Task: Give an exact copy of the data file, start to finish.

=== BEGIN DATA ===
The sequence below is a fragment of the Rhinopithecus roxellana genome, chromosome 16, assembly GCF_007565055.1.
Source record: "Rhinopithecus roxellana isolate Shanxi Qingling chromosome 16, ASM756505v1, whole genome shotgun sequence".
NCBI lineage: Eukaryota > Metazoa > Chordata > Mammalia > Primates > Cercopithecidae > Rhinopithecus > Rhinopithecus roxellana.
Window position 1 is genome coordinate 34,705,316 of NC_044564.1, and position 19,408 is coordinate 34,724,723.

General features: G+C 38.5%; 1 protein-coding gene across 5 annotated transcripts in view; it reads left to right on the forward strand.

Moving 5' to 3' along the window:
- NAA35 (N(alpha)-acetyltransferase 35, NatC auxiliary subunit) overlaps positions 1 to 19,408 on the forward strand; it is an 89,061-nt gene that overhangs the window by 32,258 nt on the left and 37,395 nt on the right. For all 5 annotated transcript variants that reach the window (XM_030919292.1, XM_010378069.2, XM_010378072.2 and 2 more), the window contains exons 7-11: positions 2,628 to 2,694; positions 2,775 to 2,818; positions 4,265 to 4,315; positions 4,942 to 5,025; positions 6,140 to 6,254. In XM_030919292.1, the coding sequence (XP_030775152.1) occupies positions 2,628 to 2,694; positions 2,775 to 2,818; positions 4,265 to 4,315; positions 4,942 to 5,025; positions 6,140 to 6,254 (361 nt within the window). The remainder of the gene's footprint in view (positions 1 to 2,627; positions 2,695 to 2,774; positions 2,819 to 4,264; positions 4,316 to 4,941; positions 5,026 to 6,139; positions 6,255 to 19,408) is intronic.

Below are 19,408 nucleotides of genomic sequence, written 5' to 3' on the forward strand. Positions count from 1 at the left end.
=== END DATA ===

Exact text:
The sequence below is a fragment of the Rhinopithecus roxellana genome, chromosome 16, assembly GCF_007565055.1.
Source record: "Rhinopithecus roxellana isolate Shanxi Qingling chromosome 16, ASM756505v1, whole genome shotgun sequence".
NCBI lineage: Eukaryota > Metazoa > Chordata > Mammalia > Primates > Cercopithecidae > Rhinopithecus > Rhinopithecus roxellana.
Window position 1 is genome coordinate 34,705,316 of NC_044564.1, and position 19,408 is coordinate 34,724,723.

General features: G+C 38.5%; 1 protein-coding gene across 5 annotated transcripts in view; it reads left to right on the forward strand.

Moving 5' to 3' along the window:
- NAA35 (N(alpha)-acetyltransferase 35, NatC auxiliary subunit) overlaps positions 1 to 19,408 on the forward strand; it is an 89,061-nt gene that overhangs the window by 32,258 nt on the left and 37,395 nt on the right. For all 5 annotated transcript variants that reach the window (XM_030919292.1, XM_010378069.2, XM_010378072.2 and 2 more), the window contains exons 7-11: positions 2,628 to 2,694; positions 2,775 to 2,818; positions 4,265 to 4,315; positions 4,942 to 5,025; positions 6,140 to 6,254. In XM_030919292.1, the coding sequence (XP_030775152.1) occupies positions 2,628 to 2,694; positions 2,775 to 2,818; positions 4,265 to 4,315; positions 4,942 to 5,025; positions 6,140 to 6,254 (361 nt within the window). The remainder of the gene's footprint in view (positions 1 to 2,627; positions 2,695 to 2,774; positions 2,819 to 4,264; positions 4,316 to 4,941; positions 5,026 to 6,139; positions 6,255 to 19,408) is intronic.

Below are 19,408 nucleotides of genomic sequence, written 5' to 3' on the forward strand. Positions count from 1 at the left end.